Women of color are less likely than white women or men to be promoted to higher levels in the corporate pipeline, despite equal or greater career ambition, which contributes to an underrepresentation of women of color in senior or C-suite positions.17 Employers are also less likely to hire mothers compared with women without children and may offer mothers lower pay.18

Sexual harassment

One form of discrimination is sexual harassment, which disproportionately affects women.19 It is defined as “unwelcome sexual advances, requests for sexual favors, and other verbal or physical harassment of a sexual nature.”20 Unfortunately, sexual harassment occurs in almost every industry and occupation.21 Although media accounts of sexual harassment tend to focus on high-profile cases, often involving upper-income white women, sexual harassment is pervasive in low-wage work disproportionately held by women of color, such as in service, hospitality, agricultural, and domestic work.22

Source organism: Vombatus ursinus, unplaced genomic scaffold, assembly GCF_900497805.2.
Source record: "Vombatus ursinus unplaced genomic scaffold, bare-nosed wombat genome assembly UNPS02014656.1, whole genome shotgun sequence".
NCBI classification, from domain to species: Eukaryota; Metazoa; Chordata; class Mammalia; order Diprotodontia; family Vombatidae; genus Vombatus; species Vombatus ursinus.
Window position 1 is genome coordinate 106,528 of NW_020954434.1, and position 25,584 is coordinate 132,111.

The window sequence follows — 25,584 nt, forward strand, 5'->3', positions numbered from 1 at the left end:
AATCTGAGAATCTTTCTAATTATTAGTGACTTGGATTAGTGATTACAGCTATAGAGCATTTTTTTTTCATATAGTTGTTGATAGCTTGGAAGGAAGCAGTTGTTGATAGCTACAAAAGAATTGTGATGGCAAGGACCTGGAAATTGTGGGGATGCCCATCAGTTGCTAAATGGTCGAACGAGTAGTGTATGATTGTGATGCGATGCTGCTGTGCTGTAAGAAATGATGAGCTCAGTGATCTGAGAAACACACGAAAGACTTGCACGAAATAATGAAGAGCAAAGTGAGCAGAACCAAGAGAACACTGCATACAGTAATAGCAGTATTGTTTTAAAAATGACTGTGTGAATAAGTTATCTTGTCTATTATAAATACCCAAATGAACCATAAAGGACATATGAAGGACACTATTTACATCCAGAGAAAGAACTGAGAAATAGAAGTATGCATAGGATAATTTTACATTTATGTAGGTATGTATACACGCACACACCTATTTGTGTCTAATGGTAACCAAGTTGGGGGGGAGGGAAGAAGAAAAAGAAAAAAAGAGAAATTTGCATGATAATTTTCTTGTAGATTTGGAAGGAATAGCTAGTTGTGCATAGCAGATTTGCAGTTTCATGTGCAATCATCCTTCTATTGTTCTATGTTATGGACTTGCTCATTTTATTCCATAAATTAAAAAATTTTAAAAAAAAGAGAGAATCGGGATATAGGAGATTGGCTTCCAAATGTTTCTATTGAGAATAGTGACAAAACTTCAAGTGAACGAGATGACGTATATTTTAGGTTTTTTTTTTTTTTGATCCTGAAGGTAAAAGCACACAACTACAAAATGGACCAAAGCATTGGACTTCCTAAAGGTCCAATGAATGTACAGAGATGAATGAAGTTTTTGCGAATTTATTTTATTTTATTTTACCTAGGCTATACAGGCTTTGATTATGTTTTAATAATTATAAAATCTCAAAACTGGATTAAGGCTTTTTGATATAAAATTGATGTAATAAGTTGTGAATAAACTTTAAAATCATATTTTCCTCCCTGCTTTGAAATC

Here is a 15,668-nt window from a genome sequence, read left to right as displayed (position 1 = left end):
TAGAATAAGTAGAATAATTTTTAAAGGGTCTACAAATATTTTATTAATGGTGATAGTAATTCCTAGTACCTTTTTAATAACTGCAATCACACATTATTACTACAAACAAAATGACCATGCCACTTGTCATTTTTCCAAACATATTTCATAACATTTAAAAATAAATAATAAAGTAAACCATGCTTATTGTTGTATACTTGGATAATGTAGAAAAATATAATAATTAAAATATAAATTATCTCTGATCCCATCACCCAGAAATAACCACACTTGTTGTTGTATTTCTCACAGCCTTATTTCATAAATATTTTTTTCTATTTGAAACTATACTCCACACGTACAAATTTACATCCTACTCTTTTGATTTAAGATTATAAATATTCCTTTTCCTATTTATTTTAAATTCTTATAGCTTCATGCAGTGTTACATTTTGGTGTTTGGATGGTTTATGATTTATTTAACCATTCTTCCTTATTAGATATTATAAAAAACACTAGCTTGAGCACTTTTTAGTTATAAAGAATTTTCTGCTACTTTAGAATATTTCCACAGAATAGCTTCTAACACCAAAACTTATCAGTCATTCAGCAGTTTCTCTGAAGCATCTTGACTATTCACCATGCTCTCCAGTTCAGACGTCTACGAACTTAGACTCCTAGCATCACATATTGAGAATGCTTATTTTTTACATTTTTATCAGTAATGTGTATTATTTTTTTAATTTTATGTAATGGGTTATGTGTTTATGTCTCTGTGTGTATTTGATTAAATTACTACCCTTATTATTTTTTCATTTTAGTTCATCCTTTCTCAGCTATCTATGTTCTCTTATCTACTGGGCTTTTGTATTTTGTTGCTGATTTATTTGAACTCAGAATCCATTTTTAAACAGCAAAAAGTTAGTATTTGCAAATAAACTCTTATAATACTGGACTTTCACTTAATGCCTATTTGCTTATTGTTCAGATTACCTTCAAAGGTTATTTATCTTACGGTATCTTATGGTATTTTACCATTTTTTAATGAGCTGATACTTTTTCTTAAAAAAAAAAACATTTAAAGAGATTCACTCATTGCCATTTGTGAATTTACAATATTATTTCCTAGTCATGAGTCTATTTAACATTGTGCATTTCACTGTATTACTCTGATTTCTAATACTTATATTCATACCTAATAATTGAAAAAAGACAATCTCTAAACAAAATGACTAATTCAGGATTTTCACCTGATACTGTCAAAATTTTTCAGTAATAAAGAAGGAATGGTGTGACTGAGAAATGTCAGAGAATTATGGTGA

A Center for American Progress analysis of unpublished data on sexual harassment charges in the private sector filed with the EEOC found that the federal agency received more than 85,000 charges alleging sexual harassment from fiscal year 2005 to 2015.23 More than one-quarter of these charges were filed in industries with large numbers of low-wage workers and were particularly prevalent in male-dominated occupations.24

In fact, women are most likely to report sexual harassment to the EEOC in industries that are the most male dominated, such as construction, utilities, mining, and transportation and warehousing. 25 Harassment also can be a barrier to entering and staying in these jobs.26